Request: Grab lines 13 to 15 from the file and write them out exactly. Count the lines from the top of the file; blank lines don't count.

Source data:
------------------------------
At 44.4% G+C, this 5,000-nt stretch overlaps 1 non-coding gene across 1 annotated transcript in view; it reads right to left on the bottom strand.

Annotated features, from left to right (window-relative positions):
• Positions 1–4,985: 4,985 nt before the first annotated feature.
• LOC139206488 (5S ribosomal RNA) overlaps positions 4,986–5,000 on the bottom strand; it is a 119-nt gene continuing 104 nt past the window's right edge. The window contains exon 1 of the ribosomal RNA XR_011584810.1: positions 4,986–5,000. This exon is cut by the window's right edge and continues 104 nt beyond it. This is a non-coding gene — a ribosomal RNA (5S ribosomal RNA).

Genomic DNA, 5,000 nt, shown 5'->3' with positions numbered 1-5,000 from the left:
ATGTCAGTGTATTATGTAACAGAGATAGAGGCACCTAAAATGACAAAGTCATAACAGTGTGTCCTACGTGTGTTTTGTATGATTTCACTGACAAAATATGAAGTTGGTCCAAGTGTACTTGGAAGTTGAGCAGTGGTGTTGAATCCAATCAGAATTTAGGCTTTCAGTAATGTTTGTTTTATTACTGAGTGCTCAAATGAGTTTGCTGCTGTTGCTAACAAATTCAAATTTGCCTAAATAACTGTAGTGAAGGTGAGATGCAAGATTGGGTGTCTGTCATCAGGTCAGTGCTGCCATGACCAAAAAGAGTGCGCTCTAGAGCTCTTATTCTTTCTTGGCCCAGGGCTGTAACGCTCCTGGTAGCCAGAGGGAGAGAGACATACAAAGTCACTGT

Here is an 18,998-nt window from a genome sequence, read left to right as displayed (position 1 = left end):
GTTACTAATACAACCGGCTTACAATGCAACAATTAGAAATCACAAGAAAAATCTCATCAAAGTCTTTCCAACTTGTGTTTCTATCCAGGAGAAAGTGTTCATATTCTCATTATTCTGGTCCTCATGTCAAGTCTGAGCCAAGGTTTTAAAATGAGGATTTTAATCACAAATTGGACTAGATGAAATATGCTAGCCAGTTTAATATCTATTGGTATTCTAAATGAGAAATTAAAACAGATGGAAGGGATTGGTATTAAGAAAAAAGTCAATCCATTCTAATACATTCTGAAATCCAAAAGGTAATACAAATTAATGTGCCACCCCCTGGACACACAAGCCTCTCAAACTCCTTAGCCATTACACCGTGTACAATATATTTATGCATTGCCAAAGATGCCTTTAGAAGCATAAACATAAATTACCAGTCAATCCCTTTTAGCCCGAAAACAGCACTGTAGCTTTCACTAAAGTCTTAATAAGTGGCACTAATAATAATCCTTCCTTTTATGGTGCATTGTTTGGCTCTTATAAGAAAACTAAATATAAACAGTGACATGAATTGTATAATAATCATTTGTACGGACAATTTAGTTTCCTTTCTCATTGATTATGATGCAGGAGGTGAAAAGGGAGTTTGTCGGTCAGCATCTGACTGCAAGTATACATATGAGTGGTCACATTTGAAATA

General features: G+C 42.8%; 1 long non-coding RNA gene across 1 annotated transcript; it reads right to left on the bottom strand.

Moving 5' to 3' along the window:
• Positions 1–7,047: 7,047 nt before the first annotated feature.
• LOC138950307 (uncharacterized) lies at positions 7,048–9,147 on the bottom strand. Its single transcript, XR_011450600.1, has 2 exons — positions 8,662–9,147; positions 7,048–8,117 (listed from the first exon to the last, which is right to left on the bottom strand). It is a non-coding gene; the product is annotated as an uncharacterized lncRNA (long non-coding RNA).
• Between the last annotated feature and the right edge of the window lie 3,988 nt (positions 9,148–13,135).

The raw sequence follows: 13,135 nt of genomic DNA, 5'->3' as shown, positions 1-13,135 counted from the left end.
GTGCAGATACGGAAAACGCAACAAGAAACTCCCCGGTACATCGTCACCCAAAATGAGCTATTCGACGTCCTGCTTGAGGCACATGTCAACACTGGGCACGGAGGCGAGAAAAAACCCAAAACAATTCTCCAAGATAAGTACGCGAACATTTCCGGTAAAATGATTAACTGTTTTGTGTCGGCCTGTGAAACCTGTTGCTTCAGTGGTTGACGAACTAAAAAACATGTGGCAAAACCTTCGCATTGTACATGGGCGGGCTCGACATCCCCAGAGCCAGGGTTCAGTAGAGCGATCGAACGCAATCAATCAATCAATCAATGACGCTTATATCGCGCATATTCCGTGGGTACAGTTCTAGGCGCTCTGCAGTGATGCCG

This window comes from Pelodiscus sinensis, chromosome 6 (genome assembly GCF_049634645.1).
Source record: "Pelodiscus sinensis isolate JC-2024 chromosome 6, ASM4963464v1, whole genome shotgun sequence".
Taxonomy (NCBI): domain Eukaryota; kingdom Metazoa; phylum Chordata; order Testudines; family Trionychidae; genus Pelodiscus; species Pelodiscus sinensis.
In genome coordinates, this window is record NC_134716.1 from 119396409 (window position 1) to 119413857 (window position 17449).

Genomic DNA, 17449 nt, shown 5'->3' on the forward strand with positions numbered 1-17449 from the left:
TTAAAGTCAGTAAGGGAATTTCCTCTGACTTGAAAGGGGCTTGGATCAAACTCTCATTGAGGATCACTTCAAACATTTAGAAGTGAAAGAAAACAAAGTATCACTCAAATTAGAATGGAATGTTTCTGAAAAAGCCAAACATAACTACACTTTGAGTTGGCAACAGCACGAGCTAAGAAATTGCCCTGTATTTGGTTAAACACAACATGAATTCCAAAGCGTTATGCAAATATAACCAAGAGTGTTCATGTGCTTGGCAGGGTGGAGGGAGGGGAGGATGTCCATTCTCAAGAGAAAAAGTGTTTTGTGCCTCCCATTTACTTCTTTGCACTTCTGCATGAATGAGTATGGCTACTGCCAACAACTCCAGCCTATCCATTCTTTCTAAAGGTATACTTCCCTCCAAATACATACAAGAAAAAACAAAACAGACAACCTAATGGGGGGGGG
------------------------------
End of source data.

• Between the last annotated feature and the right edge of the window lie 3,988 nt (positions 9,148–13,135).

The raw sequence follows: 13,135 nt of genomic DNA, 5'->3' as shown, positions 1-13,135 counted from the left end.
GTGCAGATACGGAAAACGCAACAAGAAACTCCCCGGTACATCGTCACCCAAAATGAGCTATTCGACGTCCTGCTTGAGGCACATGTCAACACTGGGCACGGAGGCGAGAAAAAACCCAAAACAATTCTCCAAGATAAGTACGCGAACATTTCCGGTAAAATGATTAACTGTTTTGTGTCGGCCTGTGAAACCTGTTGCTTCAGTGGTTGACGAACTAAAAAACATGTGGCAAAACCTTCGCATTGTACATGGGCGGGCTCGACATCCCCAGAGCCAGGGTTCAGTAGAGCGATCGAACGCAATCAATCAATCAATCAATGACGCTTATATCGCGCATATTCCGTGGGTACAGTTCTAGGCGCTCTGCAGTGATGCCG